Owners Have Rights,
Stewards Have Responsibilities
While owners have rights over their possessions, stewards have responsibilities over them. We see this truth expressed in 1 Chronicles 29:16-19. David recognizes God’s priceless gifts and asks for help in managing them for his son’s benefit.
The Christian steward seeks to use his time wisely. He will ask God to teach him to number his days so he may get a heart of wisdom and make the minutes, hours and days count. One of my mentors would say to me all the time, “Elton, structure breeds freedom. You are the one who is your time manager.” My time management is under my control.
In Ephesians 5, Paul echoes the theme of time management in many of his letters. However, he says this to the church in Ephesus: “Be very careful, then, how you live—not as unwise but as wise, making the most of every opportunity.” Ephesians 5:15-16. Paul is essentially saying, “How you live matters.” Friends, how you choose to orient your time, your schedule and your life—it matters. And you have two choices. You can be wise or unwise. Paul understood that every moment was brimming with redemptive potential. It was an opportunity for God to use him, for Paul to use the spiritual gifts that God had given him, and he did not want to miss a moment. Have you ever missed a moment in which God wanted to use you? You see, our lives are built on moments. The wise see moment after moment, opportunity after opportunity; they want to do whatever they can to orient their lives to be ready for when God wants to use them.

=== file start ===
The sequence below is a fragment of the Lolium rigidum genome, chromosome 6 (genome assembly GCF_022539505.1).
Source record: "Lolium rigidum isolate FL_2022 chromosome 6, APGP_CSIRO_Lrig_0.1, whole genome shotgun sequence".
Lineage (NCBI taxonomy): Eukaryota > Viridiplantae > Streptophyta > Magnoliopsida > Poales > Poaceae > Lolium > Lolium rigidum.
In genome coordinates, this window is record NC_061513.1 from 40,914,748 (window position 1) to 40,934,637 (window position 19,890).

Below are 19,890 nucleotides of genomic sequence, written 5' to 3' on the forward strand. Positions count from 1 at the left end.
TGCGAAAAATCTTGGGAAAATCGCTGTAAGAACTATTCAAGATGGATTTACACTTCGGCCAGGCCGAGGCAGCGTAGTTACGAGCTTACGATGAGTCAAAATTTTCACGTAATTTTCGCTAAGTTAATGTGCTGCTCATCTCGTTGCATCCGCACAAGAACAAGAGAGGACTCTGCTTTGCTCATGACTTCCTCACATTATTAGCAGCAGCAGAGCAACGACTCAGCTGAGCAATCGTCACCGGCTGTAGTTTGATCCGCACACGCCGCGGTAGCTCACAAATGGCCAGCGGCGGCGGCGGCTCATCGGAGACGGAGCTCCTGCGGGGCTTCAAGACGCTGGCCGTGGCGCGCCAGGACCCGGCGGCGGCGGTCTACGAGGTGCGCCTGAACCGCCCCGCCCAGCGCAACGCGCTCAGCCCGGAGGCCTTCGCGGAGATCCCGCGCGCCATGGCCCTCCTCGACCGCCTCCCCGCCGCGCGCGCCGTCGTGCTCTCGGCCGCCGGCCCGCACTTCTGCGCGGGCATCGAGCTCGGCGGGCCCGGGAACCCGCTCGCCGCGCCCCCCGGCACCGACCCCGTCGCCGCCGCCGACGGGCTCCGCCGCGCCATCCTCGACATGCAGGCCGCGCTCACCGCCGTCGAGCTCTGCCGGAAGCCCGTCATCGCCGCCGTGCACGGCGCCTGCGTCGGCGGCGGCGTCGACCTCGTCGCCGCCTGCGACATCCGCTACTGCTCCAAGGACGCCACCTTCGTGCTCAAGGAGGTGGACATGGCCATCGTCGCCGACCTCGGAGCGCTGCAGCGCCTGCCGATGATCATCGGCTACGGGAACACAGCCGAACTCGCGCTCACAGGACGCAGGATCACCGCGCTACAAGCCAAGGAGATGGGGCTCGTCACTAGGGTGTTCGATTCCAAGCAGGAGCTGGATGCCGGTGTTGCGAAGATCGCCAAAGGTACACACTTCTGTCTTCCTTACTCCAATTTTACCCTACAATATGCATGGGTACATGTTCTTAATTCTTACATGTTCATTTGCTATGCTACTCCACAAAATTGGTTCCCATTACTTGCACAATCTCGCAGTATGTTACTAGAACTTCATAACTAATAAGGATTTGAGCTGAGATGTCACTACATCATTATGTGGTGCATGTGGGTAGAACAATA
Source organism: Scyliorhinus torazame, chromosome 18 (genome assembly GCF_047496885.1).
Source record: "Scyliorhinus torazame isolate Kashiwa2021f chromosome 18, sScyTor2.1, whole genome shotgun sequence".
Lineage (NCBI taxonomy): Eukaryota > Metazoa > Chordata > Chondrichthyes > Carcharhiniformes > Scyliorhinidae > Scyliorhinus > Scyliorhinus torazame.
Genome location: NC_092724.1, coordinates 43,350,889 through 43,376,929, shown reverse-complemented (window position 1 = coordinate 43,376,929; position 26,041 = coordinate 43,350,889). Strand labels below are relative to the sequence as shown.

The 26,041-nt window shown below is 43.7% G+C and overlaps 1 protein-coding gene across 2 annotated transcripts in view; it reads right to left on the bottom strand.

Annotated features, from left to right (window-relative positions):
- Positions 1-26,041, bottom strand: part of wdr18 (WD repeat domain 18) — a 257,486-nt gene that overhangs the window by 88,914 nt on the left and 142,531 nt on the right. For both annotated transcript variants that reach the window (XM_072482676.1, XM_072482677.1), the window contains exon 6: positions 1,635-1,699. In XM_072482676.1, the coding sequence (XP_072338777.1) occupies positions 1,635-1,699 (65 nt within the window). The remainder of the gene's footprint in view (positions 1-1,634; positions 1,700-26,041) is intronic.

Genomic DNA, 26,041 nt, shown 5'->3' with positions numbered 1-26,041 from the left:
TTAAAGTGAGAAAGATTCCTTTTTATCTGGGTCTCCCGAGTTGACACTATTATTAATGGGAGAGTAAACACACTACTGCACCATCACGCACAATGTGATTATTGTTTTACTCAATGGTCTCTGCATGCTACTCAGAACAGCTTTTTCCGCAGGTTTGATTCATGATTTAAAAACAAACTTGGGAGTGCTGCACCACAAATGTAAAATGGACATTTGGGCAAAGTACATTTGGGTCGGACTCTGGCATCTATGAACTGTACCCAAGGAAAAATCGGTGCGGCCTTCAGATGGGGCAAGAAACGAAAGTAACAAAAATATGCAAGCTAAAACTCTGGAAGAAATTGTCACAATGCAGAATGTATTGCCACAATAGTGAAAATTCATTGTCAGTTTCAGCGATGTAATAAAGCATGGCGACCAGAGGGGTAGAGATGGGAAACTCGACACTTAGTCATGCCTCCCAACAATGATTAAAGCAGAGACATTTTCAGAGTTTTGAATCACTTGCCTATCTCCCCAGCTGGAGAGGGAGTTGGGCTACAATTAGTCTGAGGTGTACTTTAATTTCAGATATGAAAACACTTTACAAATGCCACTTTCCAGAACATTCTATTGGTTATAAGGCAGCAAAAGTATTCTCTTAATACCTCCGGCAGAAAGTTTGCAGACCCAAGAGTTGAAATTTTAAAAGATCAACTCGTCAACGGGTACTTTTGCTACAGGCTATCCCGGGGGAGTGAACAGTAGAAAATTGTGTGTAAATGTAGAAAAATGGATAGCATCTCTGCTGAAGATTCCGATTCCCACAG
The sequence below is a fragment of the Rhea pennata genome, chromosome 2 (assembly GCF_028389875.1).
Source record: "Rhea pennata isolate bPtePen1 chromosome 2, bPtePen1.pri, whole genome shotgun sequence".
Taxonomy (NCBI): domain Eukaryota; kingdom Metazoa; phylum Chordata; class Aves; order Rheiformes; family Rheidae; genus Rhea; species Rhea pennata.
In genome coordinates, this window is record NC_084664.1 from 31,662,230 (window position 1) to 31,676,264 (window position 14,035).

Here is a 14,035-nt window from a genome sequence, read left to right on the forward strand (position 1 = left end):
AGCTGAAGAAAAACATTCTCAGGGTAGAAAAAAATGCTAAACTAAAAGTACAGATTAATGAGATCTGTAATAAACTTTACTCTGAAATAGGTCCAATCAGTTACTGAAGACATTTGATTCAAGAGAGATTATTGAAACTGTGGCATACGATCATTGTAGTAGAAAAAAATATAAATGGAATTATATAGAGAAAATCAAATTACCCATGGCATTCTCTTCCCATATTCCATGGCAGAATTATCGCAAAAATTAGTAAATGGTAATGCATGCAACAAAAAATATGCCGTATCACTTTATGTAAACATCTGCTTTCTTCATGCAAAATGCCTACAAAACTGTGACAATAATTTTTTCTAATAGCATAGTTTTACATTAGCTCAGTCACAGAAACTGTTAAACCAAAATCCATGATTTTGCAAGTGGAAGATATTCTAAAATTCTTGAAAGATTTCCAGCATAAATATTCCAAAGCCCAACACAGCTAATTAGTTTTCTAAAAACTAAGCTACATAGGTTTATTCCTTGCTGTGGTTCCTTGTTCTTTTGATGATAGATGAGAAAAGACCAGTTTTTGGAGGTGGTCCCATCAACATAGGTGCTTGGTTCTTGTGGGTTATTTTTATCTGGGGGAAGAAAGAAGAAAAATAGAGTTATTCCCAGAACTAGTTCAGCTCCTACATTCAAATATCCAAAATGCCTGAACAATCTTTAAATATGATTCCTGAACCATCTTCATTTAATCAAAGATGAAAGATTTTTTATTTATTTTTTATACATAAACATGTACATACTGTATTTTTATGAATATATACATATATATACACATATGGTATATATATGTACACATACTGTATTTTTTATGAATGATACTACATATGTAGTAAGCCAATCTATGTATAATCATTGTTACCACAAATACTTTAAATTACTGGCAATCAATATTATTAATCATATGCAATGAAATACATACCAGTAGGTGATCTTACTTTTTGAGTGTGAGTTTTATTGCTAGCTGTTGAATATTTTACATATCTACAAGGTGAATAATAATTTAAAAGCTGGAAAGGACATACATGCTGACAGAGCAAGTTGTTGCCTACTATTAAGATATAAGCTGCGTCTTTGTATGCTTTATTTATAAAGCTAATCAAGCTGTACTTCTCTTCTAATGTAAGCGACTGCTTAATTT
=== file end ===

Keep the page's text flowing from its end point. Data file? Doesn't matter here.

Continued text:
The Christian steward will also use his body wisely and care for it. In a world of excess and overindulgence, we quite often ignore God’s commands about how we are to treat our bodies. They are the temple of the Holy Spirit and we are charged to take care of them and keep them in good shape. Paul writes, “Therefore I urge you, brothers, in view of God’s mercy, to offer your bodies as living sacrifices, holy and pleasing to God.” Romans 12:1.
The Christian steward will use his spiritual gifts for the sake of others. He will believe this truth, along with Peter, who wrote: “Each of you should use whatever gift you have received to serve others, as faithful stewards of God’s grace in its various forms.” 1 Peter 4:10. Each of us has differing gifts, but as stewards, we will seek to use those to God’s glory and humanity's service.
The Christian steward will also share the gospel, remembering that Jesus said, “You shall be my witnesses.” Acts 1:8. By their words and their actions, the Christian steward will say to others, “Jesus Christ is the most important priority in my life, and I want you to know Him and love Him as I do.”
Equally as important, the Christian steward will give his financial resources with compassion. He will give, invest and spend to the glory of God and out of gratitude.
Faithful stewardship challenges us to think about how we are using what God entrusts to us, with the intent to help grow His kingdom here on earth. Is it possible we might choose comfort and safety over risk? We can either end life with great remorse for lack of trying or we can hear Him say “good and faithful servant,” our Creator’s words of affirmation for trusting Him in every aspect of our lives.
By Elton DeMoraes, D.Min. DeMoraes is the Southwestern Union Vice President for Church Ministries, Ministerial Director and Stewardship Director. He lives in Burleson with his wife, Alessandra, and their daughter, Isabella.